The money comes from the Cape and Islands license plate proceeds and is awarded upon the recommendation of the Cape Cod Economic Development Council.
The Cape Cod Economic Development Council grant round began in March and 14 applicants responded with letters of intent in the categories of Innovative Maker Spaces, “Smart” Education Initiatives, Locally Produced products, and Aquaculture.
Of the 14 applicants, six qualified for the final round in which a written application and interview with teh grant committee was required.
Falmouth was awarded $29,000, the most money given out, to fund the second year of the Little Pond aquaculture project. The project is using oysters grown in Little Pond in Teaticket to help clean up the pollution in the pond. Oysters can filter nitrogen out of a waterway. The pilot project is using science to measure the levels of nitrogen and changes in the quality of the water for every stage of oyster development.
The Town of Yarmouth in collaboration with the Town of Dennis will receive $7,500 to reintroduce an oyster population into the Bass River.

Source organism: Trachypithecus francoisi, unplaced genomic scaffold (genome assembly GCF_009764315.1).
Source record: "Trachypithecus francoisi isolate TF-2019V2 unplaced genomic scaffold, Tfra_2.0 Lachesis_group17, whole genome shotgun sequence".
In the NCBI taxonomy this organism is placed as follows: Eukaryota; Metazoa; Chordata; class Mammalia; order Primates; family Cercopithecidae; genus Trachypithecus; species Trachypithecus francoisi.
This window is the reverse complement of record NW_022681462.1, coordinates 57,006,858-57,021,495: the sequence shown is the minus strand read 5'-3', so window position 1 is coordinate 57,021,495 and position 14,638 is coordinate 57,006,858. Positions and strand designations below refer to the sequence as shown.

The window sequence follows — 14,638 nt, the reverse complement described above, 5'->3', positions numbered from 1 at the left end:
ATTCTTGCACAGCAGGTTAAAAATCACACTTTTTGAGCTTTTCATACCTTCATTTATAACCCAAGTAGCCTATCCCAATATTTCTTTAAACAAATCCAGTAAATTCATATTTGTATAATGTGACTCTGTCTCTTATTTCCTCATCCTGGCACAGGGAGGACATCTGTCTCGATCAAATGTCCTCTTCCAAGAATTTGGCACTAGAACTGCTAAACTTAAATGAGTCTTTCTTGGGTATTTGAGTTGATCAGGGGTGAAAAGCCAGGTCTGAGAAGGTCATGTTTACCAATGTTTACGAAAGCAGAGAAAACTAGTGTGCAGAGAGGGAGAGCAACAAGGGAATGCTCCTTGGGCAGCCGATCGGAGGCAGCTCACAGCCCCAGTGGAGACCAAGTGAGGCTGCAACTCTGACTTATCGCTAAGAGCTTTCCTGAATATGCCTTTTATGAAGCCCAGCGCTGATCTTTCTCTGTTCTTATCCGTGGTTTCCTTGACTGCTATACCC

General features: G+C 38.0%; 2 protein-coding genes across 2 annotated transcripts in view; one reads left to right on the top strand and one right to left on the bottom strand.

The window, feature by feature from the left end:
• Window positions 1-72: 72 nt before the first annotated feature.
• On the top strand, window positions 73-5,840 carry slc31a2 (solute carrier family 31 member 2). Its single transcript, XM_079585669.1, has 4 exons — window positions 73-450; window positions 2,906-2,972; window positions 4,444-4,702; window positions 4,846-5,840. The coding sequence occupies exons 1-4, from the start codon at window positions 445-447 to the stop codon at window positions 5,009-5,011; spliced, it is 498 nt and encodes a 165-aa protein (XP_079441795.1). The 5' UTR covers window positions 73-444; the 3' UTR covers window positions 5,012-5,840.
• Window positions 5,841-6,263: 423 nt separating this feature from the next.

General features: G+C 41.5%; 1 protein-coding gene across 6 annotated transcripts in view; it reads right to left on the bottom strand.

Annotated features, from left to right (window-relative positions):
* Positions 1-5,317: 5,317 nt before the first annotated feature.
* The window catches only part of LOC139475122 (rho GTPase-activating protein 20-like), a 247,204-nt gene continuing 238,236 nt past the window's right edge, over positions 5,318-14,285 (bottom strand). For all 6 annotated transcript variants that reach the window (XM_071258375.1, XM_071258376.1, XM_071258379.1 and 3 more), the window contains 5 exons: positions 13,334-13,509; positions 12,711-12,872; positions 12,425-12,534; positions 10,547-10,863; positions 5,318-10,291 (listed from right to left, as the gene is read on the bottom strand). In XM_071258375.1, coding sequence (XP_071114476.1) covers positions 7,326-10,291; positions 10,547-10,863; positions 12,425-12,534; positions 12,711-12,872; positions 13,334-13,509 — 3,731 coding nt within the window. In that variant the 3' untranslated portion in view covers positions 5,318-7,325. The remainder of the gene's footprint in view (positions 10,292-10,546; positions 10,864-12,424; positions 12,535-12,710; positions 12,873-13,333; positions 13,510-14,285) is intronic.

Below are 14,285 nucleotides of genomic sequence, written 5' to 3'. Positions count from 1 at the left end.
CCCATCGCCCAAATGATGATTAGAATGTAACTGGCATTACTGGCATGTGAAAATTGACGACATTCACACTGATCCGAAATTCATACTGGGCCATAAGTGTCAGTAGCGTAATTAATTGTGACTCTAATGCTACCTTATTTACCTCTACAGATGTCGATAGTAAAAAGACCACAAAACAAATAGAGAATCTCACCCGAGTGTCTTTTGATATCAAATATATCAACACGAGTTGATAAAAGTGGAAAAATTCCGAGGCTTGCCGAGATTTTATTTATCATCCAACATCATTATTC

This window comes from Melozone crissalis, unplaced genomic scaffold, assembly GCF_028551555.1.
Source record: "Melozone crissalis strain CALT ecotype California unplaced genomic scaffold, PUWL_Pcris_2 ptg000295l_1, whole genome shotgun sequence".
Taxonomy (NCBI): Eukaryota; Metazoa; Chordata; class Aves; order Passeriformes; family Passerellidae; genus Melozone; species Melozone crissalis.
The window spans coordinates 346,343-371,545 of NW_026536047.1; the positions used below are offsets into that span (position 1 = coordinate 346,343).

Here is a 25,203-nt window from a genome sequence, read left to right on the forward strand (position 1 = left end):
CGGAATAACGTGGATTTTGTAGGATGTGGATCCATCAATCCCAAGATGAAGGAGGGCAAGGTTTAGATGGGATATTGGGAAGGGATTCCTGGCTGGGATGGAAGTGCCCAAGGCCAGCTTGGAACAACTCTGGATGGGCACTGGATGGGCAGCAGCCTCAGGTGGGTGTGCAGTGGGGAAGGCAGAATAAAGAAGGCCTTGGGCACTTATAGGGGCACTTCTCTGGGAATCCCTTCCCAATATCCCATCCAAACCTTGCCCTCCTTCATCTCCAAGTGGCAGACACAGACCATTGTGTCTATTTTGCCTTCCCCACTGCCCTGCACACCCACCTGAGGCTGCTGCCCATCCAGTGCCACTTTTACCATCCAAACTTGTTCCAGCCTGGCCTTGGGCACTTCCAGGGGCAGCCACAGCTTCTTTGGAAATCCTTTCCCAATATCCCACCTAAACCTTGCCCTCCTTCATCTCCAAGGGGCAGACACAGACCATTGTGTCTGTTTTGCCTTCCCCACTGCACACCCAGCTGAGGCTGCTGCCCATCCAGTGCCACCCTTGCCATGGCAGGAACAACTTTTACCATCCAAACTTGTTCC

Cape Cod Community College received a little over $13,000 to fund a Smarter Education collaboration project with Barnstable High School, Mashpee High School, and Cape Tech. The project makes use of the Open Cape network.
Community Development Partnership received $5,000 to create a Winter Farmer’s Market and to provide technical support for “vale-added vendors” in the lower Cape area. This program piggy-backs on the existing successful farmer’s markets in the area and provides economic development year-round, according to the council.
The Hyannis Federated Church received $1,000 to renovate a commercial kitchen for local food production in Hyannis which will serve small culinary commercial kitchen initiatives.
Coonamessett Farm Foundation received $8,000 to research and develop user friendly aquaculture regulations for the commonwealth in order to replace the regulatory maze facing private aquaculture.